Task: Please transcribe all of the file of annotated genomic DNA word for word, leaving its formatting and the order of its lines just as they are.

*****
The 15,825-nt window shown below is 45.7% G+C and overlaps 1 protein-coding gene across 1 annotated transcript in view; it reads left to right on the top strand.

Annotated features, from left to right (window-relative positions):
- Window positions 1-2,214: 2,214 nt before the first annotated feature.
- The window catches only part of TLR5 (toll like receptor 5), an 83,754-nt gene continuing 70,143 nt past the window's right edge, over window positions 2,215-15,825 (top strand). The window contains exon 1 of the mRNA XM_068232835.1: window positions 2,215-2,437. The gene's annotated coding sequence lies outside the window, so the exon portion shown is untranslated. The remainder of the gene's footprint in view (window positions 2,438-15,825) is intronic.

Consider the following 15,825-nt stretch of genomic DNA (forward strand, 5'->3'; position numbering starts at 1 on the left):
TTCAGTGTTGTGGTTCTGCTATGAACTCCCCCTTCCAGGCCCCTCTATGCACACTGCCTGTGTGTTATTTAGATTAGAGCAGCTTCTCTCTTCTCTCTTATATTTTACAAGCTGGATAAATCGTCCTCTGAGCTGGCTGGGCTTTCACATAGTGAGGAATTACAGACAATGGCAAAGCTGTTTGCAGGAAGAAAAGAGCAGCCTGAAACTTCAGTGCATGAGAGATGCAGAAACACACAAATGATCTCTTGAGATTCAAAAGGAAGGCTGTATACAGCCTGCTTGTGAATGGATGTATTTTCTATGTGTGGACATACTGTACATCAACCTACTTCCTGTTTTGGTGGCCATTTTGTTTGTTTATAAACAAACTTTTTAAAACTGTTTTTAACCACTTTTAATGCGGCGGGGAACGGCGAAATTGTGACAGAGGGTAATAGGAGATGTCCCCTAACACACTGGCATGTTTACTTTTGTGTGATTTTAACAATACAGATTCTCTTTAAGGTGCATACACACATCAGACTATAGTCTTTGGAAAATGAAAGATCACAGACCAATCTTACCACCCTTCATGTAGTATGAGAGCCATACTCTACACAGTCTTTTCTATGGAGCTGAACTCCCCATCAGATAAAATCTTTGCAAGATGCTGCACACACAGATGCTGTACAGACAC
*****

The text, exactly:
The 15,825-nt window shown below is 45.7% G+C and overlaps 1 protein-coding gene across 1 annotated transcript in view; it reads left to right on the top strand.

Annotated features, from left to right (window-relative positions):
- Window positions 1-2,214: 2,214 nt before the first annotated feature.
- The window catches only part of TLR5 (toll like receptor 5), an 83,754-nt gene continuing 70,143 nt past the window's right edge, over window positions 2,215-15,825 (top strand). The window contains exon 1 of the mRNA XM_068232835.1: window positions 2,215-2,437. The gene's annotated coding sequence lies outside the window, so the exon portion shown is untranslated. The remainder of the gene's footprint in view (window positions 2,438-15,825) is intronic.

Consider the following 15,825-nt stretch of genomic DNA (forward strand, 5'->3'; position numbering starts at 1 on the left):
TTCAGTGTTGTGGTTCTGCTATGAACTCCCCCTTCCAGGCCCCTCTATGCACACTGCCTGTGTGTTATTTAGATTAGAGCAGCTTCTCTCTTCTCTCTTATATTTTACAAGCTGGATAAATCGTCCTCTGAGCTGGCTGGGCTTTCACATAGTGAGGAATTACAGACAATGGCAAAGCTGTTTGCAGGAAGAAAAGAGCAGCCTGAAACTTCAGTGCATGAGAGATGCAGAAACACACAAATGATCTCTTGAGATTCAAAAGGAAGGCTGTATACAGCCTGCTTGTGAATGGATGTATTTTCTATGTGTGGACATACTGTACATCAACCTACTTCCTGTTTTGGTGGCCATTTTGTTTGTTTATAAACAAACTTTTTAAAACTGTTTTTAACCACTTTTAATGCGGCGGGGAACGGCGAAATTGTGACAGAGGGTAATAGGAGATGTCCCCTAACACACTGGCATGTTTACTTTTGTGTGATTTTAACAATACAGATTCTCTTTAAGGTGCATACACACATCAGACTATAGTCTTTGGAAAATGAAAGATCACAGACCAATCTTACCACCCTTCATGTAGTATGAGAGCCATACTCTACACAGTCTTTTCTATGGAGCTGAACTCCCCATCAGATAAAATCTTTGCAAGATGCTGCACACACAGATGCTGTACAGACAC